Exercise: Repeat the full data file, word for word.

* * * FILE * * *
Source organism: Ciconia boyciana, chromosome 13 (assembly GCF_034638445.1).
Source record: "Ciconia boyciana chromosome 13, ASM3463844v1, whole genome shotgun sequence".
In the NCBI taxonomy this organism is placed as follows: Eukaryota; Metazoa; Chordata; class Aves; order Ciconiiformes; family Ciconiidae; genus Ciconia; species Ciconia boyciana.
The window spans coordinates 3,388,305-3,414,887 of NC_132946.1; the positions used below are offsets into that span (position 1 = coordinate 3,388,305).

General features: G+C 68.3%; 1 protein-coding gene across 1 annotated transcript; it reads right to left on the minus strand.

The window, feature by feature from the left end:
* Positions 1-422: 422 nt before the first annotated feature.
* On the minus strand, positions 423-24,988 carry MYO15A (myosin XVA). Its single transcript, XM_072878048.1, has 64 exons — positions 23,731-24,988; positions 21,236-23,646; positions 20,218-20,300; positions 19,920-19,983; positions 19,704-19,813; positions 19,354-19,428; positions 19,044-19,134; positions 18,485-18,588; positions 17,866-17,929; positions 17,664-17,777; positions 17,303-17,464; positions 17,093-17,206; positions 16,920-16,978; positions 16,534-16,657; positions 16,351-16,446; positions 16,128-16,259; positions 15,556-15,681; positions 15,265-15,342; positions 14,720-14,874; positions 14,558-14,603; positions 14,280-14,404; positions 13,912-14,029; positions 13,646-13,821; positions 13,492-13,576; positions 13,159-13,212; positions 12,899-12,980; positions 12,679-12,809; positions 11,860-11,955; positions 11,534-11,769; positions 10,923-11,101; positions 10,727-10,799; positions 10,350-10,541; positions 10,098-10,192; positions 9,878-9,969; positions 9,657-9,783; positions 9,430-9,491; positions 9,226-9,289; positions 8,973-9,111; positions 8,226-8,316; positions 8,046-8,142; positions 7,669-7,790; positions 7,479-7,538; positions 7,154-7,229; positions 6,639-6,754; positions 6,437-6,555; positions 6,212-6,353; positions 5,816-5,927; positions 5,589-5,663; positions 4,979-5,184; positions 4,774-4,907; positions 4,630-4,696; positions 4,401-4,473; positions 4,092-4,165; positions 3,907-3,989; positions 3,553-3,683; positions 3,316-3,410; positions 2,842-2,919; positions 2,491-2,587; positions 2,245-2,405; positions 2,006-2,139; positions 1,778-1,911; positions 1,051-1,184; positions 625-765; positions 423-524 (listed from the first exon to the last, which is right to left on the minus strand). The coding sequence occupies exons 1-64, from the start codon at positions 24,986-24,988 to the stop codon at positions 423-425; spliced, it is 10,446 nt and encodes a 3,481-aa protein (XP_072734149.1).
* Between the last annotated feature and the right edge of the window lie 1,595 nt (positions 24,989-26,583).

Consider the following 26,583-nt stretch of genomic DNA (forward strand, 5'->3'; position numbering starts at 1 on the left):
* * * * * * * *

Source organism: Ciconia boyciana, chromosome 13 (assembly GCF_034638445.1).
Source record: "Ciconia boyciana chromosome 13, ASM3463844v1, whole genome shotgun sequence".
In the NCBI taxonomy this organism is placed as follows: Eukaryota; Metazoa; Chordata; class Aves; order Ciconiiformes; family Ciconiidae; genus Ciconia; species Ciconia boyciana.
The window spans coordinates 3,388,305-3,414,887 of NC_132946.1; the positions used below are offsets into that span (position 1 = coordinate 3,388,305).

General features: G+C 68.3%; 1 protein-coding gene across 1 annotated transcript; it reads right to left on the minus strand.

The window, feature by feature from the left end:
* Positions 1-422: 422 nt before the first annotated feature.
* On the minus strand, positions 423-24,988 carry MYO15A (myosin XVA). Its single transcript, XM_072878048.1, has 64 exons — positions 23,731-24,988; positions 21,236-23,646; positions 20,218-20,300; positions 19,920-19,983; positions 19,704-19,813; positions 19,354-19,428; positions 19,044-19,134; positions 18,485-18,588; positions 17,866-17,929; positions 17,664-17,777; positions 17,303-17,464; positions 17,093-17,206; positions 16,920-16,978; positions 16,534-16,657; positions 16,351-16,446; positions 16,128-16,259; positions 15,556-15,681; positions 15,265-15,342; positions 14,720-14,874; positions 14,558-14,603; positions 14,280-14,404; positions 13,912-14,029; positions 13,646-13,821; positions 13,492-13,576; positions 13,159-13,212; positions 12,899-12,980; positions 12,679-12,809; positions 11,860-11,955; positions 11,534-11,769; positions 10,923-11,101; positions 10,727-10,799; positions 10,350-10,541; positions 10,098-10,192; positions 9,878-9,969; positions 9,657-9,783; positions 9,430-9,491; positions 9,226-9,289; positions 8,973-9,111; positions 8,226-8,316; positions 8,046-8,142; positions 7,669-7,790; positions 7,479-7,538; positions 7,154-7,229; positions 6,639-6,754; positions 6,437-6,555; positions 6,212-6,353; positions 5,816-5,927; positions 5,589-5,663; positions 4,979-5,184; positions 4,774-4,907; positions 4,630-4,696; positions 4,401-4,473; positions 4,092-4,165; positions 3,907-3,989; positions 3,553-3,683; positions 3,316-3,410; positions 2,842-2,919; positions 2,491-2,587; positions 2,245-2,405; positions 2,006-2,139; positions 1,778-1,911; positions 1,051-1,184; positions 625-765; positions 423-524 (listed from the first exon to the last, which is right to left on the minus strand). The coding sequence occupies exons 1-64, from the start codon at positions 24,986-24,988 to the stop codon at positions 423-425; spliced, it is 10,446 nt and encodes a 3,481-aa protein (XP_072734149.1).
* Between the last annotated feature and the right edge of the window lie 1,595 nt (positions 24,989-26,583).

Consider the following 26,583-nt stretch of genomic DNA (forward strand, 5'->3'; position numbering starts at 1 on the left):